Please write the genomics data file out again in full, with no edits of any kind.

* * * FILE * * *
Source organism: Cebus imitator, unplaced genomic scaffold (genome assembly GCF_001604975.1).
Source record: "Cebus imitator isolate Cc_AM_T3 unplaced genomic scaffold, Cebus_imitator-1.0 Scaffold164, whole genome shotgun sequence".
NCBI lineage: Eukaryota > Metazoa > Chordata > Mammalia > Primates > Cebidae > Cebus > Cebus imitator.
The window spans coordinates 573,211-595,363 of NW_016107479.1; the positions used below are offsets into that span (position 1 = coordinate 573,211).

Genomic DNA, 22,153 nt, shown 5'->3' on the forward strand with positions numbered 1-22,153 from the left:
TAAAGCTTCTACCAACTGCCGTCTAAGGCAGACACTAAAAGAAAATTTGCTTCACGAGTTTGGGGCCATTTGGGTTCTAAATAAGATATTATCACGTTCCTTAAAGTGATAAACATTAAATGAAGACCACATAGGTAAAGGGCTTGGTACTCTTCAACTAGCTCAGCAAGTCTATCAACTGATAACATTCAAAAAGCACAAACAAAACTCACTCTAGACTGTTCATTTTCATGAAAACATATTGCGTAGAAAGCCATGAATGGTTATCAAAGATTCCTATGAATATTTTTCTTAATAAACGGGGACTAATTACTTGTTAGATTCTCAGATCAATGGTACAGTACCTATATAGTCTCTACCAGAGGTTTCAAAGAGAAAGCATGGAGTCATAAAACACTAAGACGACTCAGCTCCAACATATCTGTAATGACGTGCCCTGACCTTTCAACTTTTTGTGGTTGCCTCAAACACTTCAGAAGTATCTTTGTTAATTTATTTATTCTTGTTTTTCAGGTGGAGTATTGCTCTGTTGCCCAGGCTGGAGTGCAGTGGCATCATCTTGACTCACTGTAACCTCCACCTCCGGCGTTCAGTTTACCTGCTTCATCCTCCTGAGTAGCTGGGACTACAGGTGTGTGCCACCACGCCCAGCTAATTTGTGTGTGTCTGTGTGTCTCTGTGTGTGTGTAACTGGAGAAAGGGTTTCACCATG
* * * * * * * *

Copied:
Source organism: Cebus imitator, unplaced genomic scaffold (genome assembly GCF_001604975.1).
Source record: "Cebus imitator isolate Cc_AM_T3 unplaced genomic scaffold, Cebus_imitator-1.0 Scaffold164, whole genome shotgun sequence".
NCBI lineage: Eukaryota > Metazoa > Chordata > Mammalia > Primates > Cebidae > Cebus > Cebus imitator.
The window spans coordinates 573,211-595,363 of NW_016107479.1; the positions used below are offsets into that span (position 1 = coordinate 573,211).

Genomic DNA, 22,153 nt, shown 5'->3' on the forward strand with positions numbered 1-22,153 from the left:
TAAAGCTTCTACCAACTGCCGTCTAAGGCAGACACTAAAAGAAAATTTGCTTCACGAGTTTGGGGCCATTTGGGTTCTAAATAAGATATTATCACGTTCCTTAAAGTGATAAACATTAAATGAAGACCACATAGGTAAAGGGCTTGGTACTCTTCAACTAGCTCAGCAAGTCTATCAACTGATAACATTCAAAAAGCACAAACAAAACTCACTCTAGACTGTTCATTTTCATGAAAACATATTGCGTAGAAAGCCATGAATGGTTATCAAAGATTCCTATGAATATTTTTCTTAATAAACGGGGACTAATTACTTGTTAGATTCTCAGATCAATGGTACAGTACCTATATAGTCTCTACCAGAGGTTTCAAAGAGAAAGCATGGAGTCATAAAACACTAAGACGACTCAGCTCCAACATATCTGTAATGACGTGCCCTGACCTTTCAACTTTTTGTGGTTGCCTCAAACACTTCAGAAGTATCTTTGTTAATTTATTTATTCTTGTTTTTCAGGTGGAGTATTGCTCTGTTGCCCAGGCTGGAGTGCAGTGGCATCATCTTGACTCACTGTAACCTCCACCTCCGGCGTTCAGTTTACCTGCTTCATCCTCCTGAGTAGCTGGGACTACAGGTGTGTGCCACCACGCCCAGCTAATTTGTGTGTGTCTGTGTGTCTCTGTGTGTGTGTAACTGGAGAAAGGGTTTCACCATG